California has officially reopened — what to know if you’re planning a trip
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California‘s long-awaited reopening date is finally here: June 15, 2021.
For more than a year, The Golden State has been under varying restrictions due to the coronavirus pandemic, including limiting nonessential travel from other states and requiring quarantine procedures.
After a strong push for residents to get vaccinated and lower COVID-19 infection rates, the California health department released guidance back in May that the state was safe to remove nearly all restrictions in June, and Gov. Gavin Newsom announced that June 15 was the magic date for restrictions to end and businesses to return to something closer to “normal.”
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“California is turning the page on this pandemic, thanks to swift action by the state and the work of Californians who followed public health guidelines and got vaccinated to protect themselves and their communities,” said Gov. Newsom in a press release on June 11, 2021. “With nearly 40 million vaccines administered and among the lowest case rates in the nation, we are lifting the orders that impact Californians on a day-to-day basis while remaining vigilant to protect public health and safety as the pandemic persists.”
For those who are fully vaccinated, life is returning to the closest it’s been to “normal” since before the pandemic. And while there are still some precautions that will remain (the pandemic isn’t over, yet), June 15 marks a shift toward life after.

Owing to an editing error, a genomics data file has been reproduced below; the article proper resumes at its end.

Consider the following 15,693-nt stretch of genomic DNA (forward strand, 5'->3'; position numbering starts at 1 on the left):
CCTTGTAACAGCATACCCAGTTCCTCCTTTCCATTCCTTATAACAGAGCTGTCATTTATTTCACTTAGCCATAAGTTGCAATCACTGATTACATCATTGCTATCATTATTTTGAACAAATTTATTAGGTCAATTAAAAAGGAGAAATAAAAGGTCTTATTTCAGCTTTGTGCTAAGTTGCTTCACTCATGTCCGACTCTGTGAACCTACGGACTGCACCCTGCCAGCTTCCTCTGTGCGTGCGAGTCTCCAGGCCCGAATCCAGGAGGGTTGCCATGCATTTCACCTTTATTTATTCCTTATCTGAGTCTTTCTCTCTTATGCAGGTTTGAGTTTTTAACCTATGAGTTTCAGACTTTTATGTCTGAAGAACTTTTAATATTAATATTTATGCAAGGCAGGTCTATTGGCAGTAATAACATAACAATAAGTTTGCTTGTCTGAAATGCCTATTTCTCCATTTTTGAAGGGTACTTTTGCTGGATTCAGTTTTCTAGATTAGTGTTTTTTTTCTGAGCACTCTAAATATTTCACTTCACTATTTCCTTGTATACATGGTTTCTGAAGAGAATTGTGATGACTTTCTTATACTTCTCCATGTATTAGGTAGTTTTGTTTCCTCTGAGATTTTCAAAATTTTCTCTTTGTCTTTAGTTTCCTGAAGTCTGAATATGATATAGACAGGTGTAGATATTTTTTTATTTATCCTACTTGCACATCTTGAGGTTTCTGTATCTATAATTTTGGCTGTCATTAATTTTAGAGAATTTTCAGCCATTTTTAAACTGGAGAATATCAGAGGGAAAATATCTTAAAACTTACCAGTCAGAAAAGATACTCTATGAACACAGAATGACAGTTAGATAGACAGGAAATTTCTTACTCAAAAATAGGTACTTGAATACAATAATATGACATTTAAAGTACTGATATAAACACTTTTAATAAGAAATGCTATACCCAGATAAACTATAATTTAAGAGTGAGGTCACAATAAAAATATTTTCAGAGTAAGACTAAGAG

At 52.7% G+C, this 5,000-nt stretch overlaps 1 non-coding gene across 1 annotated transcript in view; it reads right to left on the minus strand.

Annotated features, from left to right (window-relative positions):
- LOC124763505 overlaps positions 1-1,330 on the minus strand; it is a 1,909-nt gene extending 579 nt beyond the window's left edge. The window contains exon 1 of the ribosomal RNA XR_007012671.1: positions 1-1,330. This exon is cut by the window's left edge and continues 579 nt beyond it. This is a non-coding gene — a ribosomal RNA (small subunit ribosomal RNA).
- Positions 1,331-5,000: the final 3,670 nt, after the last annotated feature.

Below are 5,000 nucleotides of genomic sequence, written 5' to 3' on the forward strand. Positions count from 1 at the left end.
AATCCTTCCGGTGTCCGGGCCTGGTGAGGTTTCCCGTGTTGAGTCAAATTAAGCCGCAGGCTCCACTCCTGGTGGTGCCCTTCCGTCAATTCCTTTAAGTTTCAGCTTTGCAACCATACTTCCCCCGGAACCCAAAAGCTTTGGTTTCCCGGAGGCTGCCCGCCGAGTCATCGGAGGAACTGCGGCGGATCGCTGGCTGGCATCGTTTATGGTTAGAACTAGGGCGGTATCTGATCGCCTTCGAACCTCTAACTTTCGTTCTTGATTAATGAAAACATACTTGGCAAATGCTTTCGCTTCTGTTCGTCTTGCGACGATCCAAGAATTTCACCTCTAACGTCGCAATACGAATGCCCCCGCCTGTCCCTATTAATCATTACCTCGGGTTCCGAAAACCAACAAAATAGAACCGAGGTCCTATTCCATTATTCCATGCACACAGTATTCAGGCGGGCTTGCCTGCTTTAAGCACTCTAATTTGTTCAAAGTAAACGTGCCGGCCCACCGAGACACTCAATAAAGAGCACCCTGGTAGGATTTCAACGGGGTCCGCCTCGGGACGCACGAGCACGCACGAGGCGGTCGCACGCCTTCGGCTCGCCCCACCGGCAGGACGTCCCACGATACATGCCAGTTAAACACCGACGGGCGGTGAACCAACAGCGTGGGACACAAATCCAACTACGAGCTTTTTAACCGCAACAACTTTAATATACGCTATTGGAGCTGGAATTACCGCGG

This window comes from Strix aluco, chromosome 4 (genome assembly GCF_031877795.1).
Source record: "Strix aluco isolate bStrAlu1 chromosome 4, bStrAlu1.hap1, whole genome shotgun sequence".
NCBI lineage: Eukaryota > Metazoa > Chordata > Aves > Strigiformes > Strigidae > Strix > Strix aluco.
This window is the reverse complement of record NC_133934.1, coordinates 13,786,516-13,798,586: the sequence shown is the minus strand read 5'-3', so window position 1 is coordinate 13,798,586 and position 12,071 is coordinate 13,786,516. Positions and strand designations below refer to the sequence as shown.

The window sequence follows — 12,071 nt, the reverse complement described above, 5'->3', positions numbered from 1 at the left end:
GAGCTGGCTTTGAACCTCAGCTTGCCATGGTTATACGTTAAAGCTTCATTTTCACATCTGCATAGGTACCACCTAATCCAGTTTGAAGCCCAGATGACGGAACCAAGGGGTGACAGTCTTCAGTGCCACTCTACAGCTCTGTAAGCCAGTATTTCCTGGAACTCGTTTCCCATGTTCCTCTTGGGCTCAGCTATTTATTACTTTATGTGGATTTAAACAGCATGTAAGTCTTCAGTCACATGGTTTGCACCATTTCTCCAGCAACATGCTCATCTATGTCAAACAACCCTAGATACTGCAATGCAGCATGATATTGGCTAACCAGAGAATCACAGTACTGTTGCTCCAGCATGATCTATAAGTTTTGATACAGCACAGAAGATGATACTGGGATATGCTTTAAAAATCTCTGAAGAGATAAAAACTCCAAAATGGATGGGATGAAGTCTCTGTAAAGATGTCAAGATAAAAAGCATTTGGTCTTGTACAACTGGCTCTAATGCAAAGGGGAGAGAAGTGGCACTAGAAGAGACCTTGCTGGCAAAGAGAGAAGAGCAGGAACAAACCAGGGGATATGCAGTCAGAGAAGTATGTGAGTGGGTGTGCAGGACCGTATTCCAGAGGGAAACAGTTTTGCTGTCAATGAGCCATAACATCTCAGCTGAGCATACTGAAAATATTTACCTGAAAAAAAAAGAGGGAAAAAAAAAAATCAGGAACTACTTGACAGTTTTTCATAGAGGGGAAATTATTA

Now that California is open for U.S. travelers without quarantine requirements, you might start planning a trip to Disneyland or other popular California destinations.
Here’s what you need to know about the state’s reopening.
No quarantine, capacity limits or social distancing measures required
Up until now, California counties had to adhere to a Blueprint for a Safer Economy, where certain sectors (including businesses, schools, events and more) had to follow strict guidelines until the county hit certain lowered infection rates.
Starting June 15, the capacity limits and social distancing measures required under the blueprint are eliminated. Businesses are allowed to increase to full capacity, and you’ll likely see fewer social distancing dots scattered on the ground. Mega-events are also coming back, though there are still special restrictions for larger indoor and outdoor events (more on that later).
Additionally, you’ll no longer have to go through the quarantine process when traveling to California. Disneyland and other in-state theme parks are once again open for out-of-state visitors, too. If California is on your 2021 travel list, you can officially start planning your visit.
But keep in mind that just because social distancing and capacity requirements have been eliminated, counties are still allowed to impose their own restrictions. At the time of writing, no California counties had announced plans to impose separate restrictions, but if COVID-19 cases start to rise in some places, county governments may step in and add temporary restrictions to stop a surge.
Additionally, private businesses are also free to impose their own restrictions for entry.
Masks will still be required in some cases
Another restriction saying goodbye is the state-wide mask mandate — at least, for fully vaccinated individuals. If you’re vaccinated, you’ll be able to go to restaurants and bars, shop, see movies, go grocery shopping and more without wearing a mask.